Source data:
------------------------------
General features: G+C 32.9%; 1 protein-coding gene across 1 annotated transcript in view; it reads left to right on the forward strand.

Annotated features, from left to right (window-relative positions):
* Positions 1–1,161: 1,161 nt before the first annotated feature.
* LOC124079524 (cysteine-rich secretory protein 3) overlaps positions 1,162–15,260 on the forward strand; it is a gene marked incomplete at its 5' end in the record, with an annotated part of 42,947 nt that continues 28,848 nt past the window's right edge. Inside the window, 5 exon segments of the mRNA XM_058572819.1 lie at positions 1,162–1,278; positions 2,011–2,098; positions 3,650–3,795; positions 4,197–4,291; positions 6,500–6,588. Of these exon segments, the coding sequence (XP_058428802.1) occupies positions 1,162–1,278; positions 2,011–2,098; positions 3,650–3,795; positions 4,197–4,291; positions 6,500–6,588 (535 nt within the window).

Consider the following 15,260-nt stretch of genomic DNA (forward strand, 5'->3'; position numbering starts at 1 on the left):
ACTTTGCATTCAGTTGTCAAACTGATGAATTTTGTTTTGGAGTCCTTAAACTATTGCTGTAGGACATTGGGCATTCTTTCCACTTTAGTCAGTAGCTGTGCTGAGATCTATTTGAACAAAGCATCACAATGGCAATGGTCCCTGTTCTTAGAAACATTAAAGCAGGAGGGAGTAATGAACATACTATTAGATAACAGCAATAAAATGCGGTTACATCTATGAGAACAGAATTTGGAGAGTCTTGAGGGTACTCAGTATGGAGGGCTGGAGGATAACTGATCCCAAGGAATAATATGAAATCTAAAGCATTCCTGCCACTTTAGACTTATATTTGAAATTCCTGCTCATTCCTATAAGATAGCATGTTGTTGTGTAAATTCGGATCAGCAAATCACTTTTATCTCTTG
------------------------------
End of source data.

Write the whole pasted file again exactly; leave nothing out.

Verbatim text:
General features: G+C 32.9%; 1 protein-coding gene across 1 annotated transcript in view; it reads left to right on the forward strand.

Annotated features, from left to right (window-relative positions):
* Positions 1–1,161: 1,161 nt before the first annotated feature.
* LOC124079524 (cysteine-rich secretory protein 3) overlaps positions 1,162–15,260 on the forward strand; it is a gene marked incomplete at its 5' end in the record, with an annotated part of 42,947 nt that continues 28,848 nt past the window's right edge. Inside the window, 5 exon segments of the mRNA XM_058572819.1 lie at positions 1,162–1,278; positions 2,011–2,098; positions 3,650–3,795; positions 4,197–4,291; positions 6,500–6,588. Of these exon segments, the coding sequence (XP_058428802.1) occupies positions 1,162–1,278; positions 2,011–2,098; positions 3,650–3,795; positions 4,197–4,291; positions 6,500–6,588 (535 nt within the window).

Consider the following 15,260-nt stretch of genomic DNA (forward strand, 5'->3'; position numbering starts at 1 on the left):
ACTTTGCATTCAGTTGTCAAACTGATGAATTTTGTTTTGGAGTCCTTAAACTATTGCTGTAGGACATTGGGCATTCTTTCCACTTTAGTCAGTAGCTGTGCTGAGATCTATTTGAACAAAGCATCACAATGGCAATGGTCCCTGTTCTTAGAAACATTAAAGCAGGAGGGAGTAATGAACATACTATTAGATAACAGCAATAAAATGCGGTTACATCTATGAGAACAGAATTTGGAGAGTCTTGAGGGTACTCAGTATGGAGGGCTGGAGGATAACTGATCCCAAGGAATAATATGAAATCTAAAGCATTCCTGCCACTTTAGACTTATATTTGAAATTCCTGCTCATTCCTATAAGATAGCATGTTGTTGTGTAAATTCGGATCAGCAAATCACTTTTATCTCTTG